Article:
Hold The Antibiotics: Infections Critical For Healthy Life


bacteria.jpg Nix the antibacterial soaps. Forget the hand sanitizers, antibiotic gels, sprays, and baby blankets. Research shows that antibacterial products actually make children and adults more likely to develop asthma and allergies and maybe even mental illnesses. The study from Colorado State University suggests that our love affair with antibacterial products is altering how immune, gastrointestinal, and nervous systems develop and function. Infection may play a significant role in many chronic aliments, including schizophrenia, ulcers, and obsessive compulsive disorder. What many people may not realize is that most infections ensure our health instead of compromise it. Humans have 10 times more bacterial cells in their bodies than human cells. Without bacteria, there would not be humans. Gerald Callahan, who studies bacteria and infectious diseases at Colorado State University, points out that there are more bacteria by far in this world than any other living thing. “We are a minority on this planet, and we must learn how to work with the majority,” he says.

Julia Whitty is Mother Jones’ environmental correspondent. You can read from her new book, The Fragile Edge, and other writings, here.

THANK YOU.

We recently wrapped up the crowdfunding campaign for our ambitious Mother Jones Corruption Project, and it was a smashing success. About 10,364 readers pitched in with donations averaging $45, and together they contributed about $467,374 toward our $500,000 goal.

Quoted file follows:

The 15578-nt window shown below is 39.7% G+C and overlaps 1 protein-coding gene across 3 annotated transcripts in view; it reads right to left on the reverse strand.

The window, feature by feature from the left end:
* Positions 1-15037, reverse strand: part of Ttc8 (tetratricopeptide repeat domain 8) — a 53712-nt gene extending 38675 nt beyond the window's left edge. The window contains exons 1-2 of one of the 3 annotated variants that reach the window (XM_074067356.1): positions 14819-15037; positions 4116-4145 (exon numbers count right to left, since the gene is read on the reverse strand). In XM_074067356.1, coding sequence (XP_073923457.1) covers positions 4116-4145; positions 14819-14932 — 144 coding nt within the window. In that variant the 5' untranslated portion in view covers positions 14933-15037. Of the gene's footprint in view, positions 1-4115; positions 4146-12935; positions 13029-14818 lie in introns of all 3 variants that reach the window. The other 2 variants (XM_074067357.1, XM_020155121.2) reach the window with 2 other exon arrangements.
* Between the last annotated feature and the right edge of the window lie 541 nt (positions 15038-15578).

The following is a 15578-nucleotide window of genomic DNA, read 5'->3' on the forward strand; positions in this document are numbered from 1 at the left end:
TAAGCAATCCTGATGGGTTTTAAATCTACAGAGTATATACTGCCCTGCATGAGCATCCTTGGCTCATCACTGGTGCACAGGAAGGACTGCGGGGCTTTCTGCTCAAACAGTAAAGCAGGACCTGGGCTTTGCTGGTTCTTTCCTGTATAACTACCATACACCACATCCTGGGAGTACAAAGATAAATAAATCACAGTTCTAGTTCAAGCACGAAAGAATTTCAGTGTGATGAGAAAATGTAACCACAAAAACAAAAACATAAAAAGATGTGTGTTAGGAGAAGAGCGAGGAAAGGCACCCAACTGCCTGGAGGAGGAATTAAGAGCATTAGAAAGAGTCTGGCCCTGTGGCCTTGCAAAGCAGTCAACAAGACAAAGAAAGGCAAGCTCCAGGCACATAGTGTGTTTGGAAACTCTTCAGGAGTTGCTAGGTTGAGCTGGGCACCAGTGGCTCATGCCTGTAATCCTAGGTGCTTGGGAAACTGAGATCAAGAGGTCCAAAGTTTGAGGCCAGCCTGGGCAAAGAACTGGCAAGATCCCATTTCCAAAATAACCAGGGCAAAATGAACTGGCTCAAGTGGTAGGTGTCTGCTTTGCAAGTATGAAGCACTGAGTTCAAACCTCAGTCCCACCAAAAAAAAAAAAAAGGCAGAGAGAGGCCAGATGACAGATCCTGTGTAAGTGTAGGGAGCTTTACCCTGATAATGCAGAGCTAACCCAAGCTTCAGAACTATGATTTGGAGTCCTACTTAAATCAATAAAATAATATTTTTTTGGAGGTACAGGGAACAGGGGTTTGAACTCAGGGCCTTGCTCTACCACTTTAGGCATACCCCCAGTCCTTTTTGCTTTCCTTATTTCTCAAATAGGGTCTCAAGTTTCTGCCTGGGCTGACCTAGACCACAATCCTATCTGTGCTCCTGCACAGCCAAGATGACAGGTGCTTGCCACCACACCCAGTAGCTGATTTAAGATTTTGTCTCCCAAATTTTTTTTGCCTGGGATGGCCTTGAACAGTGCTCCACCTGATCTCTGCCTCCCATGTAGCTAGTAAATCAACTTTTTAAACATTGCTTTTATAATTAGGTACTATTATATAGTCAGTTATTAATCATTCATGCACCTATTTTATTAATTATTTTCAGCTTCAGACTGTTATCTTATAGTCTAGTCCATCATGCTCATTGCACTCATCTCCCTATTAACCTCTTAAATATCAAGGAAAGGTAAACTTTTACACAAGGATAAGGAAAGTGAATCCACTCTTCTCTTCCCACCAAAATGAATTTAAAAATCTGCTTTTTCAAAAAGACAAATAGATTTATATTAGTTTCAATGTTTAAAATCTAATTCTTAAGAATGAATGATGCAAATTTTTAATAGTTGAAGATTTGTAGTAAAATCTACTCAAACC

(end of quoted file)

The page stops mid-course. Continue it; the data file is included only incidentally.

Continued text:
That's amazing. We still have donations from letters we sent in the mail coming back to us, so we're on pace to hit—if not exceed—that goal. Thank you so much. We'll keep you posted here as the project ramps up, and you can join the hundreds of readers who have alerted us to corruption to dig into.

We Recommend

Latest

Sign up for our newsletters

Subscribe and we'll send Mother Jones straight to your inbox.

Get our award-winning magazine

Save big on a full year of investigations, ideas, and insights.

Subscribe

Support our journalism

Help Mother Jones' reporters dig deep with a tax-deductible donation.

Donate

Share your feedback: We’re planning to launch a new version of the comments section. Help us test it.